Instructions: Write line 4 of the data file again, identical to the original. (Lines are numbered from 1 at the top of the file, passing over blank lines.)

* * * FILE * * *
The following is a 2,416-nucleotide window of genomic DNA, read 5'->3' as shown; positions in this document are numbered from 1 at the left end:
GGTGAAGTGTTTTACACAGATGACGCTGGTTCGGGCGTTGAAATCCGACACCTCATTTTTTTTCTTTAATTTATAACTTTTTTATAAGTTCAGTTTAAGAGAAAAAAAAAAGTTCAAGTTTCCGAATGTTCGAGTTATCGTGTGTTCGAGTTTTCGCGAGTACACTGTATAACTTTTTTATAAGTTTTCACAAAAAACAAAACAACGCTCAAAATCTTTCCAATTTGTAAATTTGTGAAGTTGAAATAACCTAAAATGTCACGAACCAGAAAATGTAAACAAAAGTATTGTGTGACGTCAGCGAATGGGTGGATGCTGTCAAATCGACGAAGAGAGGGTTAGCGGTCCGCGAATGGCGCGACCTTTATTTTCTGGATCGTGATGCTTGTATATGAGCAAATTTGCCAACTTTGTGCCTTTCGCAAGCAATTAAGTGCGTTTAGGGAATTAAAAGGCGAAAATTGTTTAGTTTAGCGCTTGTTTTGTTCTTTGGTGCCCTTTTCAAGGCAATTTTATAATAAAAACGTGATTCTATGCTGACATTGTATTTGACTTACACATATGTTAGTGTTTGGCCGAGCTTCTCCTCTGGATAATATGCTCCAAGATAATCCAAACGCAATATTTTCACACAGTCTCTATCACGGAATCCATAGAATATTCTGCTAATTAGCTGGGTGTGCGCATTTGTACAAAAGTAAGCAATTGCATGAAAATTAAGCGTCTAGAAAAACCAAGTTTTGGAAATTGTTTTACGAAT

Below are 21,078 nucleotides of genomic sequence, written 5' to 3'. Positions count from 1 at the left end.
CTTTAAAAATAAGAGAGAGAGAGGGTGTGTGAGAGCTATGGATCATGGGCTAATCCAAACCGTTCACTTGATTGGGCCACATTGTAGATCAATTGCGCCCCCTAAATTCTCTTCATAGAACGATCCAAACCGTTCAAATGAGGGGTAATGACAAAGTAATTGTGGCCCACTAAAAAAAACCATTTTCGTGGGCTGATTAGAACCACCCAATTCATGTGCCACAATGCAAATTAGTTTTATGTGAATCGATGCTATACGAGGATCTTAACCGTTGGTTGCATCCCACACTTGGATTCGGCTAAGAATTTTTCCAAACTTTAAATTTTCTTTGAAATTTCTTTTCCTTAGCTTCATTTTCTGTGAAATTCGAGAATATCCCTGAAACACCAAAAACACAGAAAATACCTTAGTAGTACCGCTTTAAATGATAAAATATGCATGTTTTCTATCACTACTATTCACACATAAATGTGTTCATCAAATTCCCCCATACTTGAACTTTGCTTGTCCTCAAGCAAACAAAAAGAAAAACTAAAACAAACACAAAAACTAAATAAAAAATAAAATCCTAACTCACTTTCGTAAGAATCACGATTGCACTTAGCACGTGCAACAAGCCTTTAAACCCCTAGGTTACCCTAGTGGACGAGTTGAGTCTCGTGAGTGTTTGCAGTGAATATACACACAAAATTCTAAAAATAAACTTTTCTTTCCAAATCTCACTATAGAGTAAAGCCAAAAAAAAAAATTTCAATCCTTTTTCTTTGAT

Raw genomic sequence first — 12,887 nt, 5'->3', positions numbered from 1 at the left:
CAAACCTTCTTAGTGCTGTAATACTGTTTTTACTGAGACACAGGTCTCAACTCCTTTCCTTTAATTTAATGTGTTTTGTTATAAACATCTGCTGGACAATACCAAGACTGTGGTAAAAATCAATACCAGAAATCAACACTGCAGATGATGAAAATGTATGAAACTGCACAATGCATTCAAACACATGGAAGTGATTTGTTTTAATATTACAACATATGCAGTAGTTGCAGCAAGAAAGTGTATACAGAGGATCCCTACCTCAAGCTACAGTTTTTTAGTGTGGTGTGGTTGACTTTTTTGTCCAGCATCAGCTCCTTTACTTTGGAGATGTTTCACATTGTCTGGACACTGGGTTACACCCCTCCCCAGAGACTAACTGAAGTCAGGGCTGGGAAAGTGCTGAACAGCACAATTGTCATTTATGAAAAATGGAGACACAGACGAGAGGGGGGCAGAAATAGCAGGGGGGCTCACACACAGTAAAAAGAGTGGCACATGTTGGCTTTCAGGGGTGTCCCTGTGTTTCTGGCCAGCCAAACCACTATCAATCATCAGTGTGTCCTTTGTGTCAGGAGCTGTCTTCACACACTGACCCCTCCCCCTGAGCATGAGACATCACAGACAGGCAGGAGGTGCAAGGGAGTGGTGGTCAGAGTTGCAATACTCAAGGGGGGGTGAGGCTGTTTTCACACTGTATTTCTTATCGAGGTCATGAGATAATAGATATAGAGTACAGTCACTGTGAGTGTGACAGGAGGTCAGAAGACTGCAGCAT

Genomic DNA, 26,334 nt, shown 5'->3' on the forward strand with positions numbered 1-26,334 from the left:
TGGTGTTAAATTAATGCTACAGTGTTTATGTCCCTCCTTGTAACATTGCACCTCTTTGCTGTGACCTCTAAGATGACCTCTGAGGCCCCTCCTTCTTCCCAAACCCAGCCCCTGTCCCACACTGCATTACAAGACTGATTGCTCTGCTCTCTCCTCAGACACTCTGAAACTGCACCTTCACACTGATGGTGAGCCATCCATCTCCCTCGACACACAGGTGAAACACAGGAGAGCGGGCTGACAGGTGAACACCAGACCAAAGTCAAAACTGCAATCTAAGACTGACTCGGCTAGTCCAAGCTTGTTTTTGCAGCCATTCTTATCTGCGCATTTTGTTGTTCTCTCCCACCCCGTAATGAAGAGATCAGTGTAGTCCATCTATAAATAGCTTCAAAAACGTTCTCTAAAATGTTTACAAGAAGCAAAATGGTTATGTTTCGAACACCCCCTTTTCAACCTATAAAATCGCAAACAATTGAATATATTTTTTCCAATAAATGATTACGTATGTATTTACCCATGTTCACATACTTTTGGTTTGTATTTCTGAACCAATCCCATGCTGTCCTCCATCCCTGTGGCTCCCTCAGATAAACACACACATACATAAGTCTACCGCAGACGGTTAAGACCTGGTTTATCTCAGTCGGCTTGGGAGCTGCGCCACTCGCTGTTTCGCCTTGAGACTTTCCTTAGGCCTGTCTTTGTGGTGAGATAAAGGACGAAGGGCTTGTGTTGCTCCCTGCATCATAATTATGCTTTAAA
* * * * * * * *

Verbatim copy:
CTTTAAAAATAAGAGAGAGAGAGGGTGTGTGAGAGCTATGGATCATGGGCTAATCCAAACCGTTCACTTGATTGGGCCACATTGTAGATCAATTGCGCCCCCTAAATTCTCTTCATAGAACGATCCAAACCGTTCAAATGAGGGGTAATGACAAAGTAATTGTGGCCCACTAAAAAAAACCATTTTCGTGGGCTGATTAGAACCACCCAATTCATGTGCCACAATGCAAATTAGTTTTATGTGAATCGATGCTATACGAGGATCTTAACCGTTGGTTGCATCCCACACTTGGATTCGGCTAAGAATTTTTCCAAACTTTAAATTTTCTTTGAAATTTCTTTTCCTTAGCTTCATTTTCTGTGAAATTCGAGAATATCCCTGAAACACCAAAAACACAGAAAATACCTTAGTAGTACCGCTTTAAATGATAAAATATGCATGTTTTCTATCACTACTATTCACACATAAATGTGTTCATCAAATTCCCCCATACTTGAACTTTGCTTGTCCTCAAGCAAACAAAAAGAAAAACTAAAACAAACACAAAAACTAAATAAAAAATAAAATCCTAACTCACTTTCGTAAGAATCACGATTGCACTTAGCACGTGCAACAAGCCTTTAAACCCCTAGGTTACCCTAGTGGACGAGTTGAGTCTCGTGAGTGTTTGCAGTGAATATACACACAAAATTCTAAAAATAAACTTTTCTTTCCAAATCTCACTATAGAGTAAAGCCAAAAAAAAAAATTTCAATCCTTTTTCTTTGAT